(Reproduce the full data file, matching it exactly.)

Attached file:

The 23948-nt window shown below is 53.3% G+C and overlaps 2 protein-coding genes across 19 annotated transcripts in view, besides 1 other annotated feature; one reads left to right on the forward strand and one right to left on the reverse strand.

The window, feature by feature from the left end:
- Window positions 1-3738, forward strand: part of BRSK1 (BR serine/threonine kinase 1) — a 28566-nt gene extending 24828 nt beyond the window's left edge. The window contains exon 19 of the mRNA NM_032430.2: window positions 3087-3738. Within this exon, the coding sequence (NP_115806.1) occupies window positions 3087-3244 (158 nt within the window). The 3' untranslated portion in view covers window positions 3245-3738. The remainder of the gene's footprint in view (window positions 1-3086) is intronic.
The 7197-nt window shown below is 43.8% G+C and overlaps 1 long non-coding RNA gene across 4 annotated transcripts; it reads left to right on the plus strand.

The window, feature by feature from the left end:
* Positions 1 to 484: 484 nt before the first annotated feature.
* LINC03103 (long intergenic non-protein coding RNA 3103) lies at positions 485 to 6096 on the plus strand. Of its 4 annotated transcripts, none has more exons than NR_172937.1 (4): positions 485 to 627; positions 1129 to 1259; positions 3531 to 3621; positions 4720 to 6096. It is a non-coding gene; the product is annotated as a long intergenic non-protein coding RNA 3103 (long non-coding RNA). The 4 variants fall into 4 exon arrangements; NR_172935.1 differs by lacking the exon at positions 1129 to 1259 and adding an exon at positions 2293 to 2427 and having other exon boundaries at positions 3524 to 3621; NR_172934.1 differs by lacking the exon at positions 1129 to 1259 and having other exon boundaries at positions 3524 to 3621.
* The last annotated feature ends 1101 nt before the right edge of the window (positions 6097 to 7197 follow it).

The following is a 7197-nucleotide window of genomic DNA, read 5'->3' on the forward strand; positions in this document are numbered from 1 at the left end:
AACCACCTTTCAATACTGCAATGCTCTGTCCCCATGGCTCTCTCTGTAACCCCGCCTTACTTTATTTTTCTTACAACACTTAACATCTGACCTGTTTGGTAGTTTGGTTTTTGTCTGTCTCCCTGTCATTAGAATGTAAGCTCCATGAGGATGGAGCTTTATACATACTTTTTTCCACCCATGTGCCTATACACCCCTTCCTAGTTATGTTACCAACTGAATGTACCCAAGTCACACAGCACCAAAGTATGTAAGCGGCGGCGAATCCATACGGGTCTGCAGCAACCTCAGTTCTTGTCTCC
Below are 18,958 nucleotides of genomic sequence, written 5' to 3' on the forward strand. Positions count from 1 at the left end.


The 23948-nt window shown below is 53.3% G+C and overlaps 2 protein-coding genes across 19 annotated transcripts in view, besides 1 other annotated feature; one reads left to right on the forward strand and one right to left on the reverse strand.

The window, feature by feature from the left end:
- Window positions 1-3738, forward strand: part of BRSK1 (BR serine/threonine kinase 1) — a 28566-nt gene extending 24828 nt beyond the window's left edge. The window contains exon 19 of the mRNA NM_032430.2: window positions 3087-3738. Within this exon, the coding sequence (NP_115806.1) occupies window positions 3087-3244 (158 nt within the window). The 3' untranslated portion in view covers window positions 3245-3738. The remainder of the gene's footprint in view (window positions 1-3086) is intronic.
The 7197-nt window shown below is 43.8% G+C and overlaps 1 long non-coding RNA gene across 4 annotated transcripts; it reads left to right on the plus strand.

The window, feature by feature from the left end:
* Positions 1 to 484: 484 nt before the first annotated feature.
* LINC03103 (long intergenic non-protein coding RNA 3103) lies at positions 485 to 6096 on the plus strand. Of its 4 annotated transcripts, none has more exons than NR_172937.1 (4): positions 485 to 627; positions 1129 to 1259; positions 3531 to 3621; positions 4720 to 6096. It is a non-coding gene; the product is annotated as a long intergenic non-protein coding RNA 3103 (long non-coding RNA). The 4 variants fall into 4 exon arrangements; NR_172935.1 differs by lacking the exon at positions 1129 to 1259 and adding an exon at positions 2293 to 2427 and having other exon boundaries at positions 3524 to 3621; NR_172934.1 differs by lacking the exon at positions 1129 to 1259 and having other exon boundaries at positions 3524 to 3621.
* The last annotated feature ends 1101 nt before the right edge of the window (positions 6097 to 7197 follow it).

The following is a 7197-nucleotide window of genomic DNA, read 5'->3' on the forward strand; positions in this document are numbered from 1 at the left end:
AACCACCTTTCAATACTGCAATGCTCTGTCCCCATGGCTCTCTCTGTAACCCCGCCTTACTTTATTTTTCTTACAACACTTAACATCTGACCTGTTTGGTAGTTTGGTTTTTGTCTGTCTCCCTGTCATTAGAATGTAAGCTCCATGAGGATGGAGCTTTATACATACTTTTTTCCACCCATGTGCCTATACACCCCTTCCTAGTTATGTTACCAACTGAATGTACCCAAGTCACACAGCACCAAAGTATGTAAGCGGCGGCGAATCCATACGGGTCTGCAGCAACCTCAGTTCTTGTCTCC
Below are 18,958 nucleotides of genomic sequence, written 5' to 3' on the forward strand. Positions count from 1 at the left end.